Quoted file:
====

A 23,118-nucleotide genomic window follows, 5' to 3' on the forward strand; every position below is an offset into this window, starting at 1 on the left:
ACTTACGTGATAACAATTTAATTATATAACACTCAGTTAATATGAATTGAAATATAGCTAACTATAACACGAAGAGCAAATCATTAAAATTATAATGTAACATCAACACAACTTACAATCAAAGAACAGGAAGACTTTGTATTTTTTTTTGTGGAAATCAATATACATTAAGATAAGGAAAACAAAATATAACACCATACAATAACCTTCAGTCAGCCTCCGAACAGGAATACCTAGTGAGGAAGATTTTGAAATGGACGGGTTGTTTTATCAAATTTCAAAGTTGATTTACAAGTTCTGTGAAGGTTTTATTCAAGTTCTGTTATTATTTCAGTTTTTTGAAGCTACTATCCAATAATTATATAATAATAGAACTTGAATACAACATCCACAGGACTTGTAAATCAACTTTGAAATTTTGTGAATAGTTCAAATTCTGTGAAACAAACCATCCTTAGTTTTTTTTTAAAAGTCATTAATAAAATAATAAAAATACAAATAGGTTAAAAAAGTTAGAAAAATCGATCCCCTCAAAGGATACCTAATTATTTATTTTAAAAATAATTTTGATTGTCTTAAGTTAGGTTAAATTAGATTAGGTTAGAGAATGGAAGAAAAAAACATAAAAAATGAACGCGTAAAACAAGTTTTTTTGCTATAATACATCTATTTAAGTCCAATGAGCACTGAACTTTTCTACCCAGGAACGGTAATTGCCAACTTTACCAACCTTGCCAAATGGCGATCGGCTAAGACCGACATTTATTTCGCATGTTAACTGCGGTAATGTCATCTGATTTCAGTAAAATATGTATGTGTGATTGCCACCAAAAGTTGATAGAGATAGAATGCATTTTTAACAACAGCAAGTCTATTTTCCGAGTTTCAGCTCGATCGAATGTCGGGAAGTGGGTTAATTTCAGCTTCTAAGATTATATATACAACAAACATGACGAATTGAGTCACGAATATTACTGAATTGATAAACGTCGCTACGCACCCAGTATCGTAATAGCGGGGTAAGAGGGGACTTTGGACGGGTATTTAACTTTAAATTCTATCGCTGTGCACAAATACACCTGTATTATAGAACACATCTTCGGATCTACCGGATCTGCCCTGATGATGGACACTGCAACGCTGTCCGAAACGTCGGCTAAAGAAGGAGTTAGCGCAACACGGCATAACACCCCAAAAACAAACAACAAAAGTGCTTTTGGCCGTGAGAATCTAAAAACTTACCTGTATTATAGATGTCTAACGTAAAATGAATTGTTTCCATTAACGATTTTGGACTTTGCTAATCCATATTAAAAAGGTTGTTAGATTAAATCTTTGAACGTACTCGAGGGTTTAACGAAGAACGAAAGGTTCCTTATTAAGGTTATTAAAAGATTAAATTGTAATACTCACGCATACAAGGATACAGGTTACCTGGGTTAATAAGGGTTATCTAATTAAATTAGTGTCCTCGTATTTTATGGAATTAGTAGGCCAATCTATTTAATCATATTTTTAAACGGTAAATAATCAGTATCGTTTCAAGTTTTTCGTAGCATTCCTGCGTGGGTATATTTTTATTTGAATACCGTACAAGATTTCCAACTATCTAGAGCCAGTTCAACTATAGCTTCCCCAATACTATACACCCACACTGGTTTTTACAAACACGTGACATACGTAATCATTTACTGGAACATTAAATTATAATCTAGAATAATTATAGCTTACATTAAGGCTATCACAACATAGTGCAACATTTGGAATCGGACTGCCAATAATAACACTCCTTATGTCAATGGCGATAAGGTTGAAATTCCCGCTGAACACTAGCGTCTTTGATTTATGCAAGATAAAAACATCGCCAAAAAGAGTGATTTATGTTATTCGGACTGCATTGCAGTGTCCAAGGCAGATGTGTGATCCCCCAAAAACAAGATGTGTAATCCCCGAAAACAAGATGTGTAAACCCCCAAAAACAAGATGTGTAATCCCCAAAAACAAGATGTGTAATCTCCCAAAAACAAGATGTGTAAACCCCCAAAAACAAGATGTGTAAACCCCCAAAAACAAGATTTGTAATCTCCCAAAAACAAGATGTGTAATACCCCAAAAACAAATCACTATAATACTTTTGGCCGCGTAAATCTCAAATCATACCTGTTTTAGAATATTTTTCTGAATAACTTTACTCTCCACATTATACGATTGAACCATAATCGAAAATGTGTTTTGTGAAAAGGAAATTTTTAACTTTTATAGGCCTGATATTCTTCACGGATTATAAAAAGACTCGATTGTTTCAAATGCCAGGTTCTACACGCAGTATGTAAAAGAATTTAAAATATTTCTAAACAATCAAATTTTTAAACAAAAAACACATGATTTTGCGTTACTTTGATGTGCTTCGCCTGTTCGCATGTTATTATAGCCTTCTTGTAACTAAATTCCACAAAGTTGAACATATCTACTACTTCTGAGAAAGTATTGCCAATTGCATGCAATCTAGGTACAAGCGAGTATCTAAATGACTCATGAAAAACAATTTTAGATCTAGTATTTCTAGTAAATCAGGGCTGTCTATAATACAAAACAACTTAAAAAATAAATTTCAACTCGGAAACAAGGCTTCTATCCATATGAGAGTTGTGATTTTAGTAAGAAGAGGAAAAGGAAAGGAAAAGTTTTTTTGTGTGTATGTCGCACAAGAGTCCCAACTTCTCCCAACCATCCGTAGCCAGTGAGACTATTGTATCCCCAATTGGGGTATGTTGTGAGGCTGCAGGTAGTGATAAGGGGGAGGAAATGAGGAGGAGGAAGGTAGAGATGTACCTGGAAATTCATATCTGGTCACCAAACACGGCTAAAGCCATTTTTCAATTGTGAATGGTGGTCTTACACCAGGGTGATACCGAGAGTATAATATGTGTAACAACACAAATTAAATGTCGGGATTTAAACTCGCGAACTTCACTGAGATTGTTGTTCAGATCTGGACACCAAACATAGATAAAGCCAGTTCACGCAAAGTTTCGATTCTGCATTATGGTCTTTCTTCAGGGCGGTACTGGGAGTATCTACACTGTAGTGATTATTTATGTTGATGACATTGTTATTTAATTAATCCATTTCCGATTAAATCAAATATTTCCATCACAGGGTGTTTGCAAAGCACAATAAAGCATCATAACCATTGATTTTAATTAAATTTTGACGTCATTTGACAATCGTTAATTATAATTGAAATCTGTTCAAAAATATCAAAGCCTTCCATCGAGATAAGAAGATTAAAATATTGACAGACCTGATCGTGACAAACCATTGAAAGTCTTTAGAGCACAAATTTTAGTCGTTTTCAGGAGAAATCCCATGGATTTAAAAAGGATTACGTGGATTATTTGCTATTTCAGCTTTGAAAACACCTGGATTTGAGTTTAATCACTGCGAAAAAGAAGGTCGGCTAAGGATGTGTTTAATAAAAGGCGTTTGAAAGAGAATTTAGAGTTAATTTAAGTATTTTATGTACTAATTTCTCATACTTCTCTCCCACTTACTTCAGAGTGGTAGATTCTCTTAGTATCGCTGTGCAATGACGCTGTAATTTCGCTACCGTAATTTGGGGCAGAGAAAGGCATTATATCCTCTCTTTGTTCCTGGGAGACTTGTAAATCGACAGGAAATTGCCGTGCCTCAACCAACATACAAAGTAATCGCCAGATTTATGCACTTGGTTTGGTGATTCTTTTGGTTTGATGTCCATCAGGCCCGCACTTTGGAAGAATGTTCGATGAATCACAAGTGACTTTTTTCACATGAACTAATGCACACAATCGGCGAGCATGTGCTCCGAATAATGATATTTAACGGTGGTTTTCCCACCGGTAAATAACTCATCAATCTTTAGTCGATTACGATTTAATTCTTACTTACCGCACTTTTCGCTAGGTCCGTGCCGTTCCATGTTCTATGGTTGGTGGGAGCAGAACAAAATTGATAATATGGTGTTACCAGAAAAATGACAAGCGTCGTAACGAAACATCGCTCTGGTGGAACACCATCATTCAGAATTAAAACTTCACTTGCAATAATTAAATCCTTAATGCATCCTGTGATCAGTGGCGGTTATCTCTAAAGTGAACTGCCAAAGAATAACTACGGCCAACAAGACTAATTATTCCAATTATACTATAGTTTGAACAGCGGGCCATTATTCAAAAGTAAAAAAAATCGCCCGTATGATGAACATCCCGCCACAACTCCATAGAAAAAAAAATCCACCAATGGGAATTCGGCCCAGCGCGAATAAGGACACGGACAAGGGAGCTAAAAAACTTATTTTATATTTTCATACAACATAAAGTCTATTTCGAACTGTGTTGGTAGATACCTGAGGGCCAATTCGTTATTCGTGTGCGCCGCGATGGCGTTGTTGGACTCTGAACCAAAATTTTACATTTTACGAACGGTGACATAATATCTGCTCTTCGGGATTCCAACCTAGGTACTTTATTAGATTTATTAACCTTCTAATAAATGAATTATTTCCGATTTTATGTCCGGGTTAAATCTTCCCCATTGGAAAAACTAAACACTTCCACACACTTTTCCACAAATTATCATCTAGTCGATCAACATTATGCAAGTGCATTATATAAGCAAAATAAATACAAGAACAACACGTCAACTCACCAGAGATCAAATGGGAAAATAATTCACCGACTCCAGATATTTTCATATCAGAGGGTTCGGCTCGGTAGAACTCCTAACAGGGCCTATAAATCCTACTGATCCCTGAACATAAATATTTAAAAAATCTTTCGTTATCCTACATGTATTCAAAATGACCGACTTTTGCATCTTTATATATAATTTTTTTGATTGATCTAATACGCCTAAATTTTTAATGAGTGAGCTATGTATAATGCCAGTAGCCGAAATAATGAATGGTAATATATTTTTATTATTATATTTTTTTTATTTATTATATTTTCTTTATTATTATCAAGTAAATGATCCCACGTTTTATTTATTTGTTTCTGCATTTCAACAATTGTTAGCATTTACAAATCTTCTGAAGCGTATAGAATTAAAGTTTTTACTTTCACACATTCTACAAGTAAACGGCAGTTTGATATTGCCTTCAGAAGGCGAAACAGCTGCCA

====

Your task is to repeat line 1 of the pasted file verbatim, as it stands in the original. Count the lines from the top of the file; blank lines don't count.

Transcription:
A 23,118-nucleotide genomic window follows, 5' to 3' on the forward strand; every position below is an offset into this window, starting at 1 on the left: